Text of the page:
Answering a question on the controversial bond at a farewell reception hosted in his honour at the India House, outgoing Indian High Commissioner to the UK Jaimini Bhagwati said, "The issue was taken up with the UK government both at the government level and senior ministerial level."

"They were told about our concerns. If the idea is to target someone who will violate the Visa rules, then it is not clear how the bond will prevent such violators. There is no move to finalize the proposal soon," he said. Last week, Deputy Prime Minister Nick Clegg opposed the Conservative-led coalition government's controversial 3,000 pounds visa bond scheme, which would affect visitors from certain countries including India.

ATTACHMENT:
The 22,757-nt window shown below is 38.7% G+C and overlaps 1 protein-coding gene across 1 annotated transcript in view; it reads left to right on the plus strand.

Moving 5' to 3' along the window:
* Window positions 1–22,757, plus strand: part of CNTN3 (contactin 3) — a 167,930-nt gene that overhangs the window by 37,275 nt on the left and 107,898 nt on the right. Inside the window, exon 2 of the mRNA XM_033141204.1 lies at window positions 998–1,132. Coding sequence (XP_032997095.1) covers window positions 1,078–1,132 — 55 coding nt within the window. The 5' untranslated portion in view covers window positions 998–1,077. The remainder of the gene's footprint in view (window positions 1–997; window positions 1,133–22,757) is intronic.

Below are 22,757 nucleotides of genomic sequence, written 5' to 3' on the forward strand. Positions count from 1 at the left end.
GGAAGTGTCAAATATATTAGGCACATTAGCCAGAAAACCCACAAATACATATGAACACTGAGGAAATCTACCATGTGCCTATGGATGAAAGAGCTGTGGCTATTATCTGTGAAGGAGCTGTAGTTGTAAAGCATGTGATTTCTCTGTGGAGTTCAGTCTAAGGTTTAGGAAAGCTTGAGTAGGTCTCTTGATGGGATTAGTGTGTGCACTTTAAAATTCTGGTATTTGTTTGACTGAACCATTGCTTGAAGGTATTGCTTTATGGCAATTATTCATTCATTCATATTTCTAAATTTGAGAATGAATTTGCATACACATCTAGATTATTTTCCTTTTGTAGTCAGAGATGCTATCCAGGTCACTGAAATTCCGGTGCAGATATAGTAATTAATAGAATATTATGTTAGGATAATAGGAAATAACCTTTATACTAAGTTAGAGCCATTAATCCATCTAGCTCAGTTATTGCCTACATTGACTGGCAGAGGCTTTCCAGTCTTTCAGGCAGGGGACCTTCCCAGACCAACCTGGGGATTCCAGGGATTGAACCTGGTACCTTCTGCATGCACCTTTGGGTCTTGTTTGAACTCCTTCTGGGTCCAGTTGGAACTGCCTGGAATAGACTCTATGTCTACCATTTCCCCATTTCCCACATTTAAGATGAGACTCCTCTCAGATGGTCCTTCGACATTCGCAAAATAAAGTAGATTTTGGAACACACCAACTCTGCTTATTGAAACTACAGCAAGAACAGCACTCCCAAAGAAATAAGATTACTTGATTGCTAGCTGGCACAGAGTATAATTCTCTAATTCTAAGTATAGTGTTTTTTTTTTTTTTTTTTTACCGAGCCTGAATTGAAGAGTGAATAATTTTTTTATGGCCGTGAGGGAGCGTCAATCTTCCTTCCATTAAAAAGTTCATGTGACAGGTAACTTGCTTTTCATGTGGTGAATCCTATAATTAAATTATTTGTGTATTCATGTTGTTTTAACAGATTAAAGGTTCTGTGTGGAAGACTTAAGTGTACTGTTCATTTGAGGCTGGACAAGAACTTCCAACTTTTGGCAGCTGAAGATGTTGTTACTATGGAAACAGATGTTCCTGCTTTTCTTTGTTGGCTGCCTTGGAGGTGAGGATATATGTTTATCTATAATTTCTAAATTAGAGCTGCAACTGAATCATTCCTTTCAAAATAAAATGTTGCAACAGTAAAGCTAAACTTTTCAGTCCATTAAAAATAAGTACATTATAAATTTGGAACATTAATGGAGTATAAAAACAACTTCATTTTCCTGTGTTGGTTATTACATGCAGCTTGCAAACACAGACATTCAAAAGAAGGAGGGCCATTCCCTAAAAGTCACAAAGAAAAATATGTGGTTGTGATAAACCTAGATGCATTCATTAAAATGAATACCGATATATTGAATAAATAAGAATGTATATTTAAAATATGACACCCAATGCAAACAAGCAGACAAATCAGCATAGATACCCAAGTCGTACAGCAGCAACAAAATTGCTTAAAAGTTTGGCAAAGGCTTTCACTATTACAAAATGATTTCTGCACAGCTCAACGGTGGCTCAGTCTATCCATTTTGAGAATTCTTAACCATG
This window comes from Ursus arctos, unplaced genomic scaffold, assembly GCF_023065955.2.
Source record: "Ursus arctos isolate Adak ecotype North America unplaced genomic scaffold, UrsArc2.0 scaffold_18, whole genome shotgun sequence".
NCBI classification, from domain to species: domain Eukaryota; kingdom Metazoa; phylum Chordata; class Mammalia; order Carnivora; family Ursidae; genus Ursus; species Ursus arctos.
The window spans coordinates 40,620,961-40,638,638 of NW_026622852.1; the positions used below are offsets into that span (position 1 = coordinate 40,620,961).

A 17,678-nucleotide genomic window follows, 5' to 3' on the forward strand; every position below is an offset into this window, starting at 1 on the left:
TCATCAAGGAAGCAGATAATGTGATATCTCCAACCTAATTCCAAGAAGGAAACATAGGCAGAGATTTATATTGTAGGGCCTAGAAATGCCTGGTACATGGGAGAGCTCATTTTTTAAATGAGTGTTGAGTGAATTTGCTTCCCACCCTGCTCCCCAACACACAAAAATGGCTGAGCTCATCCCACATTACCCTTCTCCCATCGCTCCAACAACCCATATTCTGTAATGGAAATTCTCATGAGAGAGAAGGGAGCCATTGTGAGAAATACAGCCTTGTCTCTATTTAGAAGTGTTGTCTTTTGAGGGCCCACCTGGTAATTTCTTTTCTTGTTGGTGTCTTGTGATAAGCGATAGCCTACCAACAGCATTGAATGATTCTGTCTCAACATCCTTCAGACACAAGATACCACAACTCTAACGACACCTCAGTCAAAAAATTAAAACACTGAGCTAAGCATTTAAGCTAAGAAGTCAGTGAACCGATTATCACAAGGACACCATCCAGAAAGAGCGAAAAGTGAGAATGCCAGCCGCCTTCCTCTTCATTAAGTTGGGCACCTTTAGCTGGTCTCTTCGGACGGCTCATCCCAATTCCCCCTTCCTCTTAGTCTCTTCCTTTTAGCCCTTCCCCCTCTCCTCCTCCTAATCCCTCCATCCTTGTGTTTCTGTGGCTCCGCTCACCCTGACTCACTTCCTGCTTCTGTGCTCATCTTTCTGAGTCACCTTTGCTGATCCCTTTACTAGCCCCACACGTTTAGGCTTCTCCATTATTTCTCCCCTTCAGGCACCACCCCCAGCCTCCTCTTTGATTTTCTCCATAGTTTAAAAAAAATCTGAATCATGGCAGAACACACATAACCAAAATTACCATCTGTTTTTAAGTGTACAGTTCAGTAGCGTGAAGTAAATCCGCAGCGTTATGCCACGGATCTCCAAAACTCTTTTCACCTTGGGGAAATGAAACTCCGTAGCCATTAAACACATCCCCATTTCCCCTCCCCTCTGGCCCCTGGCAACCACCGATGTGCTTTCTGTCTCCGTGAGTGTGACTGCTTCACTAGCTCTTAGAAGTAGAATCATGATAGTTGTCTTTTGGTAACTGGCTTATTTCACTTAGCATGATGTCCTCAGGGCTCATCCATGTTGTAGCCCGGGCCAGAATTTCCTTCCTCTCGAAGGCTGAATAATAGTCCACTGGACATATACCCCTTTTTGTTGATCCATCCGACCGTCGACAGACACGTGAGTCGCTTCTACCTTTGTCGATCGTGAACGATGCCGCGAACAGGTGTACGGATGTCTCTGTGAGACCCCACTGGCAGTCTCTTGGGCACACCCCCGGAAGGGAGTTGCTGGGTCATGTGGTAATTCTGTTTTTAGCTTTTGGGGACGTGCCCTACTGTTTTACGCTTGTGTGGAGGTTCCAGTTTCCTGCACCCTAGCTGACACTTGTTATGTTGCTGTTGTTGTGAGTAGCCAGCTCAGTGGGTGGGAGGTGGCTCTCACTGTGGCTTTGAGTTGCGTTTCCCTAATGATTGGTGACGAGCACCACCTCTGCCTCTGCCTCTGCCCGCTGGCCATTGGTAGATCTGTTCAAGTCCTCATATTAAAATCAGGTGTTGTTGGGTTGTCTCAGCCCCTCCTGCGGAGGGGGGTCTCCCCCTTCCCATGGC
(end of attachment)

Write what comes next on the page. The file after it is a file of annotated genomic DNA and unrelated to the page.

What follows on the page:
Clegg is the latest senior figure from the Liberal Democrat party to speak out against plans to charge 3,000 pounds from foreigners belonging to certain "high risk" nations. Earlier, British Home Secretary Theresa May had set the amount at 3,000 pounds, which will be refunded upon departure but forfeited if visitors overstay their visas.

A pilot version of the scheme is scheduled to go ahead in November and is expected to affect countries like India, Pakistan, Bangladesh, Sri Lanka, Nigeria and Ghana. Indian ministerial circles had raised strong objections and sought full details on the application of the scheme. Immigration remains a sensitive political issue in Britain against the backdrop of unemployment and austerity measures brought on by the economic crisis.

Prime Minister David Cameron has pledged to cut net immigration from 2,52,000 a year in 2010 to below 1,00,000 a year by 2015.


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